Pedestrian concerns
As if battling a winter storm isn’t hard enough, Newby’s team has to contend with other challenges—namely the people they’re working to protect.

“Dealing with the folks that come out of the mall late at night is always challenging. We once had a guy try to jump into the back of a tandem that was underneath a snow chute. He said he wanted a ride … so we sent him home on a bus,” he says.

Otherwise, the challenges of managing snow & ice at the MOA is no different than any other—maintaining traffic flow during a daytime storm, finishing before the mall opens and working around cars, since some stores and restaurants are open late.

“We make sure all areas are taken care of in a systematic and professional manner,” Newby says, proudly stating that the mall has never closed because of a snowstorm. “We pride ourselves on keeping it open through any weather conditions. I am very humbled and proud to work with such fabulous, dedicated people—it’s what the Mall of America is made of.”

By the Numbers: Mall of America
The Mall of America is the nation’s largest retail and entertainment complex. At 4.2 million square feet, it is home to more than 520 shops, 50 restaurants, an indoor family amusement park, aquarium, miniature golf course and movie theater. More than 40 million people visit the mall each year. For Lydell Newby and his crew, their snow removal tasks include:

  • 12,550 on-site parking spaces plus about 2,400 spots across the street. An expansion that is under way will add up to 8,000 additional parking spaces.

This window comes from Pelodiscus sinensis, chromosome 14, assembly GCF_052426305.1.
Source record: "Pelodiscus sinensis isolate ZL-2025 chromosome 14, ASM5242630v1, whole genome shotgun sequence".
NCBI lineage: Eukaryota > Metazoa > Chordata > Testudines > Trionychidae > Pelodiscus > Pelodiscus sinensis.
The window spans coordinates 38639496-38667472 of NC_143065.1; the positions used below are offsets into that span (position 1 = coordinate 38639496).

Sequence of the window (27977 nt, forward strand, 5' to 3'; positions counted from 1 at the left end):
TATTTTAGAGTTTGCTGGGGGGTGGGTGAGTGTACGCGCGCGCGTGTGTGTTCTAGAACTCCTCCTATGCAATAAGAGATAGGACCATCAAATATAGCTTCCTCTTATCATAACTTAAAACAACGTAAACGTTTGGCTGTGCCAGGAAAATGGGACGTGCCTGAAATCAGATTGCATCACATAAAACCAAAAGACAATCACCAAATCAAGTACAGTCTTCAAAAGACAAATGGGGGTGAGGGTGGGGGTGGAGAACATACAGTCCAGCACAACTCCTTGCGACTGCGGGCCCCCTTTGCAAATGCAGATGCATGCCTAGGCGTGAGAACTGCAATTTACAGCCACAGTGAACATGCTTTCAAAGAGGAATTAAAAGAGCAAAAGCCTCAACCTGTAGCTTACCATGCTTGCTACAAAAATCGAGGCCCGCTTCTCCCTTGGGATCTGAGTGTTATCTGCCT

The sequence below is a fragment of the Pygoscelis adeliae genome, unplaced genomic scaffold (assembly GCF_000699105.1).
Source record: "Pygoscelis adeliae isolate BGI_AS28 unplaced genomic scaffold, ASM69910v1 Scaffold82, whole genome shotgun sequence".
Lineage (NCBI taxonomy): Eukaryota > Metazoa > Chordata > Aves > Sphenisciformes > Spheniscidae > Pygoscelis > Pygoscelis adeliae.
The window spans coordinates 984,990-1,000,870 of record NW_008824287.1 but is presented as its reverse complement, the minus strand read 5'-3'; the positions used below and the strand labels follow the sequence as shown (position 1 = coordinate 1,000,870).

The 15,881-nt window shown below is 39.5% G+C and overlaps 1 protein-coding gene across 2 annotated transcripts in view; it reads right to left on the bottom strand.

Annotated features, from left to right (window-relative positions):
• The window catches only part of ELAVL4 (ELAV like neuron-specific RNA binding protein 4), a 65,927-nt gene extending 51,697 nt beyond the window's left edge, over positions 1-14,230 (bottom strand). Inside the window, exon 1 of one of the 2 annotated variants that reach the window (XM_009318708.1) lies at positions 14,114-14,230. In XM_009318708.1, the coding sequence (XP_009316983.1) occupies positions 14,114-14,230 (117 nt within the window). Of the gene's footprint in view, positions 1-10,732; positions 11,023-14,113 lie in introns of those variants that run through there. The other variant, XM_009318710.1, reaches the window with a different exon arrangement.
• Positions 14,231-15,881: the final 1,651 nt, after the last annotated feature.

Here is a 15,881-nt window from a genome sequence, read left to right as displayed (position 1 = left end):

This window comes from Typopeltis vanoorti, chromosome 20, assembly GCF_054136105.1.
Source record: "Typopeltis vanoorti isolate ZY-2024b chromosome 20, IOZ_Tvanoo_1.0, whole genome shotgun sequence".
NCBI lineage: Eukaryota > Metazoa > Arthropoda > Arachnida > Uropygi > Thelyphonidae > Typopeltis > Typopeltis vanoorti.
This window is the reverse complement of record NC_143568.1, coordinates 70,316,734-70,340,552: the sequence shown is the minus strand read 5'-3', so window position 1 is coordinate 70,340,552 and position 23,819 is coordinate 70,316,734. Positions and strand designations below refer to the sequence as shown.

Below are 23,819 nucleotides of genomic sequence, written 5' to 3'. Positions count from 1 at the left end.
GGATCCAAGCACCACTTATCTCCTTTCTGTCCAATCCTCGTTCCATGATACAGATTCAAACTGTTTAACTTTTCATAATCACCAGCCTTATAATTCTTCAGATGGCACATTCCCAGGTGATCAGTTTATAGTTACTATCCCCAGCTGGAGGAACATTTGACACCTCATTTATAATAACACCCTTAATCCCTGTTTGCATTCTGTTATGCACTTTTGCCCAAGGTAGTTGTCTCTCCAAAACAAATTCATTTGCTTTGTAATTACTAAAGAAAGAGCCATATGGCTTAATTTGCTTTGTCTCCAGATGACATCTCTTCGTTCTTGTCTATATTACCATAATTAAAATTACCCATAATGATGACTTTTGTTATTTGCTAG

• 14 decks of parking ramps totaling a little more than 4 million square feet.
  • 1.4 miles of double-to triple-lane roads surrounding the property.
  • 6 surface lots


Newby learned to plow at an early age, growing up in rural central Wisconsin. “We had a driveway that was almost a half-mile long. My dad had two 1946 Willys M3 Jeeps. One had a 6-ft. plow you rotated by getting out, taking the pin out, and kicking it to whatever angle you wanted. The other had an old V-plow to cut the initial path through the drifts. And of course it had two engine blocks in the back to offset the weight of the plow!”

Every day his its own unique situations. None are more or less important. Balance is key, and I have a great perspective on life and why I am in it. I was put in this place at this time for a reason, so every day I do the best I can for the company that has put its trust in me.” - Lydell Newby, on how he balances the interior and exterior maintenance management of the massive Mall of America.

Cheryl Higley is editorial director of Snow Business magazine. She hates to shop but can’t wait to visit the Mall of America in June, when SIMA presents the 16th Annual Snow & Ice Symposium in Minneapolis.  Contact her at This e-mail address is being protected from spambots. You need JavaScript enabled to view it . Photo courtesy of MOA.

Last modified on Wednesday, 27 February 2013 17:05

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1 Comment

  • Comment Link Thursday, 28 February 2013 19:58 posted by Grandview

    Those snow chutes should be standard in all cold weather cites with the open parking ramps.